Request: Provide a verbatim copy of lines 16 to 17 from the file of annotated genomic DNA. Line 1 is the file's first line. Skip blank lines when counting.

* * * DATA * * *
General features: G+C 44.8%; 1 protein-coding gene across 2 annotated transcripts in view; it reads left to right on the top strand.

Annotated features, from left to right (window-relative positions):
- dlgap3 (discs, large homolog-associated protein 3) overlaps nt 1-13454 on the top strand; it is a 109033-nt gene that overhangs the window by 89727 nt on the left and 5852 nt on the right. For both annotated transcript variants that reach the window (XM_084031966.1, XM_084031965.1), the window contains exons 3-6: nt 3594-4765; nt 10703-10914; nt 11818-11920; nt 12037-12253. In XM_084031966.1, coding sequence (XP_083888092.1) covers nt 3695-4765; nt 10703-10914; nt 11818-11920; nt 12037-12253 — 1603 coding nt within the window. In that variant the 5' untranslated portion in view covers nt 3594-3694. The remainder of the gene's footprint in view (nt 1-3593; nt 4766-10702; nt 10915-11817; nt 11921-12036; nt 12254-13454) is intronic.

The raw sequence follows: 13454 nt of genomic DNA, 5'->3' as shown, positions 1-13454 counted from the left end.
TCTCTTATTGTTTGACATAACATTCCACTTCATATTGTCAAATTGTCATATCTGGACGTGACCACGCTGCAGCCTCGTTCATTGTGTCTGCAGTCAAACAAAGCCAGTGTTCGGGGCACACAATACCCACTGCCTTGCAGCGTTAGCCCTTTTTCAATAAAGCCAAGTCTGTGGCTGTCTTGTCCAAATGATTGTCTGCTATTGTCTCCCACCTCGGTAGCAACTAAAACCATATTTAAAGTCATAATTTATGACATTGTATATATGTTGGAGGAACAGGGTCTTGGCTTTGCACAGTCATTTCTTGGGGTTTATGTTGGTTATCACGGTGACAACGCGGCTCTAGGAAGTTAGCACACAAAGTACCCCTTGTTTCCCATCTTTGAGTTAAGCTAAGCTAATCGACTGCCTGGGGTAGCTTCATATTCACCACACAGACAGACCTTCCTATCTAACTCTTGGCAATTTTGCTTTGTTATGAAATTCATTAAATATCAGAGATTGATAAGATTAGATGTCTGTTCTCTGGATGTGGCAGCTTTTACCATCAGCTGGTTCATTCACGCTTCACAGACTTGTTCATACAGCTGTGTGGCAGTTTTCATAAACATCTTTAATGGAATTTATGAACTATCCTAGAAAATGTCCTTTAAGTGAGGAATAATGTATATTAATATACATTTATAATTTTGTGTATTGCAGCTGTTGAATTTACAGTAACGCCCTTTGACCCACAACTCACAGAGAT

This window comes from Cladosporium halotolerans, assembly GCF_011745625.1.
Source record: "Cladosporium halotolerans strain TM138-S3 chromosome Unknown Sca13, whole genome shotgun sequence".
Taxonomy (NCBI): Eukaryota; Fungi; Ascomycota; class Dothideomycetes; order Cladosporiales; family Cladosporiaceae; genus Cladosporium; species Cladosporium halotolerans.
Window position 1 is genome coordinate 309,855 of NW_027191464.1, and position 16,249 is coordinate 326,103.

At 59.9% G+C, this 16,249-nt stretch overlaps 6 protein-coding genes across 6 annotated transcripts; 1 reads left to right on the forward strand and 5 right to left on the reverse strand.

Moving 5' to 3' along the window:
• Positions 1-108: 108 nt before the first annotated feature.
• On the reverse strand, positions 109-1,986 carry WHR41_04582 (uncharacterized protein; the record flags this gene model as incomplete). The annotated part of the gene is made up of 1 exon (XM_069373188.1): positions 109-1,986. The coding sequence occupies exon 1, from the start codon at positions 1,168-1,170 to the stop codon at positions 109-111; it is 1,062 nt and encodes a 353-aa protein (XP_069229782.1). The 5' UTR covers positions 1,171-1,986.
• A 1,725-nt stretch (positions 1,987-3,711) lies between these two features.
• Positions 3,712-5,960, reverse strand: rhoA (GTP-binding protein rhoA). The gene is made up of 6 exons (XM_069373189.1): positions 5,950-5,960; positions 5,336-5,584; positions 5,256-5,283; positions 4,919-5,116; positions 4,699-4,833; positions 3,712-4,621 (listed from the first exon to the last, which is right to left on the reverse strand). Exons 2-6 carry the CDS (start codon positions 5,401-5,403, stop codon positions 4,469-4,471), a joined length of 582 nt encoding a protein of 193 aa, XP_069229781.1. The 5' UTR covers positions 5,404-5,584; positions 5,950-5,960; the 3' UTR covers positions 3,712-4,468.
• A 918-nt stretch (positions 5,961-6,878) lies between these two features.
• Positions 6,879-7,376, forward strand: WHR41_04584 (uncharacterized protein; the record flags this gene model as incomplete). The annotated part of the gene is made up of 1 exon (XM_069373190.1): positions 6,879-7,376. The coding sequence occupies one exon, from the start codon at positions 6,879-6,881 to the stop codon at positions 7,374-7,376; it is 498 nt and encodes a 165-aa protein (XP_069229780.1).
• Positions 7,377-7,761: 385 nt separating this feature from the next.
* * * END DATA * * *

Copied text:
• A 918-nt stretch (positions 5,961-6,878) lies between these two features.
• Positions 6,879-7,376, forward strand: WHR41_04584 (uncharacterized protein; the record flags this gene model as incomplete). The annotated part of the gene is made up of 1 exon (XM_069373190.1): positions 6,879-7,376. The coding sequence occupies one exon, from the start codon at positions 6,879-6,881 to the stop codon at positions 7,374-7,376; it is 498 nt and encodes a 165-aa protein (XP_069229780.1).